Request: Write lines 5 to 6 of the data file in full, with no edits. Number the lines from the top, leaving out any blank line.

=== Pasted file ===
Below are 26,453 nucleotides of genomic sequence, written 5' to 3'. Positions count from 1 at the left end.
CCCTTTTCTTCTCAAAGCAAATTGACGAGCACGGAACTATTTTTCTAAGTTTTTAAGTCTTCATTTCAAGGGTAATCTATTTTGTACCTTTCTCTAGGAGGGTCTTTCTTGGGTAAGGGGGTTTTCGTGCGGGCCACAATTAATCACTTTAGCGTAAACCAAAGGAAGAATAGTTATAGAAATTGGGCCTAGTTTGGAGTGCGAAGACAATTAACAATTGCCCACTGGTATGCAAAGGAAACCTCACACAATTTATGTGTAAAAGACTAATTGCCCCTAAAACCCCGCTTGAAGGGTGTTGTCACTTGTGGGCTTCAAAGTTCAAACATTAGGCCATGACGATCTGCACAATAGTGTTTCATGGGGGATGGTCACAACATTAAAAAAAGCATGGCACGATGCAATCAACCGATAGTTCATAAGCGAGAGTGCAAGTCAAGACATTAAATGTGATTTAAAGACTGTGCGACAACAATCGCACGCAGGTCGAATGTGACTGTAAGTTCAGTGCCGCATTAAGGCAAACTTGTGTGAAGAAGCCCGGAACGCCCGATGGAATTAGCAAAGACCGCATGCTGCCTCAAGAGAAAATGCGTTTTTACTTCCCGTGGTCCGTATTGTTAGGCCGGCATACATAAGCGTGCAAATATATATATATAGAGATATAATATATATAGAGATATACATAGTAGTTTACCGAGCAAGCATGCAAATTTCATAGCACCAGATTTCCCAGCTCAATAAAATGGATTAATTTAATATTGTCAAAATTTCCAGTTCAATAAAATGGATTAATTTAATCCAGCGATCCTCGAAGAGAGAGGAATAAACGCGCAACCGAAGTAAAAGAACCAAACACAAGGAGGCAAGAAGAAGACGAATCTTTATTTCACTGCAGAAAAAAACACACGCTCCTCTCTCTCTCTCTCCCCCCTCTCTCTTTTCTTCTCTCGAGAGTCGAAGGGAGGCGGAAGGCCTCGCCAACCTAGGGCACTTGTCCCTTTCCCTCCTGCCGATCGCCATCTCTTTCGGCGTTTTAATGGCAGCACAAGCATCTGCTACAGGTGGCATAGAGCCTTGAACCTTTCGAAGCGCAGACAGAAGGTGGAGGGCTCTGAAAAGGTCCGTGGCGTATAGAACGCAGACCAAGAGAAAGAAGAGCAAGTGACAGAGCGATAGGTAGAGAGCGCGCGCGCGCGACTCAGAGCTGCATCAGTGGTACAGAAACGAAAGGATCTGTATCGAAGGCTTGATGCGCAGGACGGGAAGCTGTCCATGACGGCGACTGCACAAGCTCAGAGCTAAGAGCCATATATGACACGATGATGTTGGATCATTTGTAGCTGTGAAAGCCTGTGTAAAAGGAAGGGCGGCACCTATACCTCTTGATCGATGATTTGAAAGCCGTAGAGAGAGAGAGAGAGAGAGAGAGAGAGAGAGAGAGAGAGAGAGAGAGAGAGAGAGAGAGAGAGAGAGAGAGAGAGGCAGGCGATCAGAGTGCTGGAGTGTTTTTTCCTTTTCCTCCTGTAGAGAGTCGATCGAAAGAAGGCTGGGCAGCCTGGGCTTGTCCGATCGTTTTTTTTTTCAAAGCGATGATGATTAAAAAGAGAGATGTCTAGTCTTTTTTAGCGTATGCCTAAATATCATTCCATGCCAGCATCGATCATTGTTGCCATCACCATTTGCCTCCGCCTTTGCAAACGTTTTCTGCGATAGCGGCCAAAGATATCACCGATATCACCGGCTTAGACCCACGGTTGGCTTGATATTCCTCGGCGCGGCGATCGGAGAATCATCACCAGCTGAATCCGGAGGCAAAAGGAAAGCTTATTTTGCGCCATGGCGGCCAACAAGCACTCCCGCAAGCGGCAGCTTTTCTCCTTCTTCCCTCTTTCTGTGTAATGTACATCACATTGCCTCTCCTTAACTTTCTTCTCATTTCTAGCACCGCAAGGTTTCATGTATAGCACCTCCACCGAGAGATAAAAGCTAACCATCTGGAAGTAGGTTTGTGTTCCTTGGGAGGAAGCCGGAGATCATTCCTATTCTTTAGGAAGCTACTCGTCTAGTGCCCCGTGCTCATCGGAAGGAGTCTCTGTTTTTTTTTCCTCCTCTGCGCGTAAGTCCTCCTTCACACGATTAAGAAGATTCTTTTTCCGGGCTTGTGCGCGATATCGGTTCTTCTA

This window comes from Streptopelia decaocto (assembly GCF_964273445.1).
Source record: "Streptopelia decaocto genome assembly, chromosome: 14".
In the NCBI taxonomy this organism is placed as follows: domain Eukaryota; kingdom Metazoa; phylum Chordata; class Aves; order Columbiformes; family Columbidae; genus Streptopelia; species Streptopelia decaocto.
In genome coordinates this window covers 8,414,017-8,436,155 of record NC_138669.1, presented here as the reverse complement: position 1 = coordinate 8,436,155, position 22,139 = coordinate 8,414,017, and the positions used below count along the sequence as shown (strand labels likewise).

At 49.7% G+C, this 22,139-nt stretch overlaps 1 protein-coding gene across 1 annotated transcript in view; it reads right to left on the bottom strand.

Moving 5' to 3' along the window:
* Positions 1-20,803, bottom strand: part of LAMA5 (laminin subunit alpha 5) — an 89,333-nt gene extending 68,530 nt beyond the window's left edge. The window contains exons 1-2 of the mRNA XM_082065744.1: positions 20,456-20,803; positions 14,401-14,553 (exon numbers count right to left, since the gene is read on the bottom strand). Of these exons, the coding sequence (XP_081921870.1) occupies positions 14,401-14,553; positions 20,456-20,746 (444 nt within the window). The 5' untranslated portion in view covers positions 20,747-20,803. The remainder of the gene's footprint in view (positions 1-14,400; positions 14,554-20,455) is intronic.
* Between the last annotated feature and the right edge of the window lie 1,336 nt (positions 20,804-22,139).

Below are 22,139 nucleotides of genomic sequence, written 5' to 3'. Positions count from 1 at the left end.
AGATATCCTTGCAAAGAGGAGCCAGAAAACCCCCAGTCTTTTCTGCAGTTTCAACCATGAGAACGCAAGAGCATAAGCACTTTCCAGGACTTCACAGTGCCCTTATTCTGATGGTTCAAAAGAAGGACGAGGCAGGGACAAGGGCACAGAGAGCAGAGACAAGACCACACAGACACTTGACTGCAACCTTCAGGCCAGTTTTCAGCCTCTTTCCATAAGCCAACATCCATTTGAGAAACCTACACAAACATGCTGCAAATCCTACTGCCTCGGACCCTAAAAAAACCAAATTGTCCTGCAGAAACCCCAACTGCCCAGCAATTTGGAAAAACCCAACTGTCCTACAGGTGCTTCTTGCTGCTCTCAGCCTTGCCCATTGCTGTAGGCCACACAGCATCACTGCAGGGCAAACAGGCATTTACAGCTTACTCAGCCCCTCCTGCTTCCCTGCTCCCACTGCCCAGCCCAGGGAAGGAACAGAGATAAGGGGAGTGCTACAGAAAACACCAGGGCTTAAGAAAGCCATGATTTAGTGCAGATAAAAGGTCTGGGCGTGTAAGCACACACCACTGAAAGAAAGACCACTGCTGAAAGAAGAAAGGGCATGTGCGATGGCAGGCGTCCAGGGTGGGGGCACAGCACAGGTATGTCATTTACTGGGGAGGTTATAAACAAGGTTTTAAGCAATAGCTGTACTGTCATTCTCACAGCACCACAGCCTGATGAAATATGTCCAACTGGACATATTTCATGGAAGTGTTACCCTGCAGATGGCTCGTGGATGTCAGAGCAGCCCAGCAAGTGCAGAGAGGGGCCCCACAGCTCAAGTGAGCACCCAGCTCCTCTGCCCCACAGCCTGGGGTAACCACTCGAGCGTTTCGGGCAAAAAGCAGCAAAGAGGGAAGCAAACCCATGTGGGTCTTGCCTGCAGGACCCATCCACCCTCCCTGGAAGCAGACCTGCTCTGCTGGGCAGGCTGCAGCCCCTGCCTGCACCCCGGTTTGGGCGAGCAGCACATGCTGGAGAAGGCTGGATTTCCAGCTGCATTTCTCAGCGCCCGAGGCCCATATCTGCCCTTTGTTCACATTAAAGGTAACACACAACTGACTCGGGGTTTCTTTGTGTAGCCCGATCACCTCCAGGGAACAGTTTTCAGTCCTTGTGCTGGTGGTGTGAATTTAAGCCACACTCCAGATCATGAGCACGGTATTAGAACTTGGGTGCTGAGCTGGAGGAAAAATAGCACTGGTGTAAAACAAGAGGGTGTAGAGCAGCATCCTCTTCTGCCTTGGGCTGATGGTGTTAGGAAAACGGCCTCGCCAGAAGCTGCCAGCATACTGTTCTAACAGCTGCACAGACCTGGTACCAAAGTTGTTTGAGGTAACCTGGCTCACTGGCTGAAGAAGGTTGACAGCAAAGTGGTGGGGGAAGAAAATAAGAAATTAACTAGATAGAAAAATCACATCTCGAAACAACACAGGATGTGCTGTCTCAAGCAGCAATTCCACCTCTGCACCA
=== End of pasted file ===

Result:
In the NCBI taxonomy this organism is placed as follows: domain Eukaryota; kingdom Metazoa; phylum Chordata; class Aves; order Columbiformes; family Columbidae; genus Streptopelia; species Streptopelia decaocto.
In genome coordinates this window covers 8,414,017-8,436,155 of record NC_138669.1, presented here as the reverse complement: position 1 = coordinate 8,436,155, position 22,139 = coordinate 8,414,017, and the positions used below count along the sequence as shown (strand labels likewise).